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I’ve been investigating Canon’s newest DSLR – the Canon EOS 7D, and it occurs to me that I should amend my earlier post to include higher end cameras that do not have automatic scene settings, such as the one I use frequently with my Rebel XT for sports photography.  If you’re camera allows you to save custom settings, then I strongly recommend doing so.  Create a custom setting for bright sunlight and for overcast, both for early in the morning and midday – the times and conditions for most Schutzhund trainings and trials.  You can tweak these settings once you’re on site, and then just use the appropriate setting.  The goal, as noted below, is to minimize how much time you spend fiddling with camera settings so you don’t miss any photo ops.

BTW – the Canon EOS 7D looks awesome.  Very tempting!

Again, please let me know if you have any comments or suggestions.

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First – thank you for your patience and understanding with my lack of posts.  I’ve just completed a major work project, which had me totally consumed.  I value your reading my blog posts and hope they are helpful.

Now, on to business.

At a recent Schutzhund club trial, I was asked an interesting question about the automatic and manual settings for photographing Schutzhund dogs at work. I have a Canon Rebel XT and use Canon’s EF 100 mm x 400 mm and 70 mm x 200 mm zoom lenses. In my experience, using the automatic setting for sports photography with the burst mode enabled works best.  The action happens very fast, and you have to be ready at a moment’s notice.  During a dog’s obedience and protection routines, there simply isn’t enough time to manually adjust settings for each set of pictures. I’ve seen photographers miss really great photo ops, because they are busy looking at their camera, either checking the last set of shots or fiddling with the settings.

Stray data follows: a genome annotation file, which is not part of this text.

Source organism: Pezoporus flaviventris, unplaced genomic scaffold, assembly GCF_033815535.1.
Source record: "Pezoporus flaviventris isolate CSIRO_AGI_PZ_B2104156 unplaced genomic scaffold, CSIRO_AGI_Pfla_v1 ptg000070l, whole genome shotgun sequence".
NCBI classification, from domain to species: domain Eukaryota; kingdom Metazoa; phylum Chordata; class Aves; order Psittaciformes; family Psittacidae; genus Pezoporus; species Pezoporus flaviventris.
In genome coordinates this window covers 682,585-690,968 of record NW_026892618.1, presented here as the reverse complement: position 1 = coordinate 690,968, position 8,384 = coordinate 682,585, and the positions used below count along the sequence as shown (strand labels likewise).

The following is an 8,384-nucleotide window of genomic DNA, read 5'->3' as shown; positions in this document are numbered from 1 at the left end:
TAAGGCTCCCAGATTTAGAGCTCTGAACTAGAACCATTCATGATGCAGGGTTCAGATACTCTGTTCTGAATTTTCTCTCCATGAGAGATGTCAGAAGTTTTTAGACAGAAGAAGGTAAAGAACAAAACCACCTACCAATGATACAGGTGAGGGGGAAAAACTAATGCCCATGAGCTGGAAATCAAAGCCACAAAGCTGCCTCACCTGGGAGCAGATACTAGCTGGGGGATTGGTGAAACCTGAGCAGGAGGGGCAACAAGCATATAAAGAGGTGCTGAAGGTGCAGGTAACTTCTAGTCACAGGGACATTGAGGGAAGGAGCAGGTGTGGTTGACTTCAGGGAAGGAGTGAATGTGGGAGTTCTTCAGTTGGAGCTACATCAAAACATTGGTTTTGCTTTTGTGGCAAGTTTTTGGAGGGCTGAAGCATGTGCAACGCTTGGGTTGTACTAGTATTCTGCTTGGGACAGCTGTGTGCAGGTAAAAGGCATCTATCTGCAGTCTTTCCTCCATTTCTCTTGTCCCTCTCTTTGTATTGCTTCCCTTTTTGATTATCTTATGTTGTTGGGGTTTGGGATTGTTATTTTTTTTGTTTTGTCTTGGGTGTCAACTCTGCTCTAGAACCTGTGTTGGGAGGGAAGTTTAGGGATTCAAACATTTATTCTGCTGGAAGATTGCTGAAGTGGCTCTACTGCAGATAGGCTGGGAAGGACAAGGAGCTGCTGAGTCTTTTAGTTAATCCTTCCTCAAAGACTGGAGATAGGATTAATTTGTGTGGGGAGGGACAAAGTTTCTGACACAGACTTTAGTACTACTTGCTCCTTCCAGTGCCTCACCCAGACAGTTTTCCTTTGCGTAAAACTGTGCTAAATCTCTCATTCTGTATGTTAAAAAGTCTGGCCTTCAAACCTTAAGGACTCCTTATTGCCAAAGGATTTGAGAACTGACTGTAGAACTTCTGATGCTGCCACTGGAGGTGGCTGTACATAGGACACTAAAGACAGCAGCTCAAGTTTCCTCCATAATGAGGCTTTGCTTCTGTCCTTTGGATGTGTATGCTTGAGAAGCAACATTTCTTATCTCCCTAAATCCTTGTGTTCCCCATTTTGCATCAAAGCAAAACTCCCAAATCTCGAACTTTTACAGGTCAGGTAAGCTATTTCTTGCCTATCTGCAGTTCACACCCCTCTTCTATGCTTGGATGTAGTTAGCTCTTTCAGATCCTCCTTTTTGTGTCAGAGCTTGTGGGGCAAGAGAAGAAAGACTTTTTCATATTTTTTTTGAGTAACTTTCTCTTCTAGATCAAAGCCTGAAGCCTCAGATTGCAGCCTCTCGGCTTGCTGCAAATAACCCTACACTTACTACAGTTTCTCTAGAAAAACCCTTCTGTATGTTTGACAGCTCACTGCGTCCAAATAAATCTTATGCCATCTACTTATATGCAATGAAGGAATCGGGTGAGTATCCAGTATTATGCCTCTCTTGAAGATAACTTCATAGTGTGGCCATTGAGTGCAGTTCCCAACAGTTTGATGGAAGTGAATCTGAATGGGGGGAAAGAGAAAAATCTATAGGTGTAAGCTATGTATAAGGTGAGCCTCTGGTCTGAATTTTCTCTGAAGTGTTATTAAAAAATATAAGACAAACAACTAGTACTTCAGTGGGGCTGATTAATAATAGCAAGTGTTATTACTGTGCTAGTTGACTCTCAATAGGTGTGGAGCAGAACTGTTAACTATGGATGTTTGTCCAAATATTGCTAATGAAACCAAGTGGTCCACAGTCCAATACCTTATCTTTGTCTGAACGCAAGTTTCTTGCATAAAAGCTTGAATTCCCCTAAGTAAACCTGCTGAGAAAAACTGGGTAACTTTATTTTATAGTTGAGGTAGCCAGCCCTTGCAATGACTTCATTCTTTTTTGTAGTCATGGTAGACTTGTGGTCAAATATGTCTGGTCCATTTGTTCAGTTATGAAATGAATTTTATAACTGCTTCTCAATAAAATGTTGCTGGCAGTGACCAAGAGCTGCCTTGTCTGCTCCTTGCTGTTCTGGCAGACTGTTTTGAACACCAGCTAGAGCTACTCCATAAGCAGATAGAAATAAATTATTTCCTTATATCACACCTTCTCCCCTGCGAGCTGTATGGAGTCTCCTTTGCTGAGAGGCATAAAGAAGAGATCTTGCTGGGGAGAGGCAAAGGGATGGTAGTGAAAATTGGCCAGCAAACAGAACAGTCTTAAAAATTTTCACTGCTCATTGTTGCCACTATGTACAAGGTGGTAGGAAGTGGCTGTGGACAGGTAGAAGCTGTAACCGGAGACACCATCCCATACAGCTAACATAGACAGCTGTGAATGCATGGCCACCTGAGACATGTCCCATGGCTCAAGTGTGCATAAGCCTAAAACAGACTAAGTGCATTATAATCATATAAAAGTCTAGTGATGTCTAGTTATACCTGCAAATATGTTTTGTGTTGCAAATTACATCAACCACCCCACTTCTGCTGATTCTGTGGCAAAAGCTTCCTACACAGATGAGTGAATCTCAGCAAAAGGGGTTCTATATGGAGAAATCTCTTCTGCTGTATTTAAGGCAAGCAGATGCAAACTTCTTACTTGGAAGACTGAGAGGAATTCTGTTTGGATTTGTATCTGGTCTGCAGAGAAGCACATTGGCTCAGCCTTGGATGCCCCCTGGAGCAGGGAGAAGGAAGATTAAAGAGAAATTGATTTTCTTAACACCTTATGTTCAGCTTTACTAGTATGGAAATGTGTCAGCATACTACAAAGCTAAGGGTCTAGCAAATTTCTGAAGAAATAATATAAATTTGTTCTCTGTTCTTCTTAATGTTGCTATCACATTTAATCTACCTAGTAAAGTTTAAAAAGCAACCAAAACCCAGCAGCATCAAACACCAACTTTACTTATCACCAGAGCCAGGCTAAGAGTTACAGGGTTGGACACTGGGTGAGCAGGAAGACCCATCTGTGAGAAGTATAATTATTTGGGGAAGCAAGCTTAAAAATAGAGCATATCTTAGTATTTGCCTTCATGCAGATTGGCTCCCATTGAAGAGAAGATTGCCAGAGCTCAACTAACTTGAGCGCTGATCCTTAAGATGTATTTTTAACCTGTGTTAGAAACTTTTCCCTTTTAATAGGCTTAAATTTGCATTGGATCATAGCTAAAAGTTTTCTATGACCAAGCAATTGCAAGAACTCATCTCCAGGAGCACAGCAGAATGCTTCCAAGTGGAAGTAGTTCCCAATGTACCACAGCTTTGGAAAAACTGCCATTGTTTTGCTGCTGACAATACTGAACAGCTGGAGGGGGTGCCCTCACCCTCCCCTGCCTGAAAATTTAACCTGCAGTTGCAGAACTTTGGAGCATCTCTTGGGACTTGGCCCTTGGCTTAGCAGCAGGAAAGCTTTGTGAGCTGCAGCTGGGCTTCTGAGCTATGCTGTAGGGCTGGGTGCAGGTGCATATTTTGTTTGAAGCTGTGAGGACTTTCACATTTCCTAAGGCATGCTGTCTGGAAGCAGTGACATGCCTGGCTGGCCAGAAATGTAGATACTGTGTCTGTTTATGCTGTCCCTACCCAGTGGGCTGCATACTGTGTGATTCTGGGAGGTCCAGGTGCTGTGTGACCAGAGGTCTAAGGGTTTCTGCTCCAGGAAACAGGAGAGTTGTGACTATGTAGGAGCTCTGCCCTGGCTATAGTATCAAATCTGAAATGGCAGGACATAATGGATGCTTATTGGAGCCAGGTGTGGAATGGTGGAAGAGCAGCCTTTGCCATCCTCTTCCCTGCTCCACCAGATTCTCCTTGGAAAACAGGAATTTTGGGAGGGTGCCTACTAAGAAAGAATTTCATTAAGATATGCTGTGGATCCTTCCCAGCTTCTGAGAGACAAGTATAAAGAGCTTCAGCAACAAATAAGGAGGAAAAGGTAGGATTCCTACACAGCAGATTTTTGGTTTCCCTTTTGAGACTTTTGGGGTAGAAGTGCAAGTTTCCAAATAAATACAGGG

And, yes, sometimes I have trouble with focus, especially with a long series of shots.  I’ve learned to time my shots for the action I want to capture and when to start the burst shooting. I also position myself so the camera lens is not tempted to focus on something in the background rather than on the dog. Very frustrating to take a marvelous shot only to find the fence bordering the Schutzhund field in focus and the dog a blur. That’s why I love digital cameras.  Delete is a wonderful function!

A good friend of mine – Betty Lindblom who takes some of the finest Schutzhund pictures anywhere, anytime and was featured in an earlier post – advised me that the Canon EF lens tend to focus on the brightest area of the picture.  Anyone with any experience with Schutzhund dogs knows they are not the brightest part of any picture. For example, most German Shephards from working lines have fairly dark sable coloring, are bi-colored or are black. Consequently, I keep a sharp eye on the background and make sure I’m focused on the dog.  I follow the dog, refocus with the shutter button, time my shots and hope for the best.  Luck is when preparation meets opportunity, and there’s a good bit of luck in shooting Schutzhund dogs at work.

That’s not to say that I’m not trying other avenues to take pictures that are in focus, have good composition, exposure, color balance and detail. Last week, I tried using the “P” mode on my camera, which allows more manual control over the focus.  I didn’t have much luck.  I can’t say as yet it was the camera.  I plan to experiment some more and will keep you posted on my results.

I also was asked about picture size:  Is it better to focus in on the action or take a wider shot and use photo editing software to zoom in.  That will be the topic of my next post.  Stay tuned and please let me know your experiences and any suggestions you may have.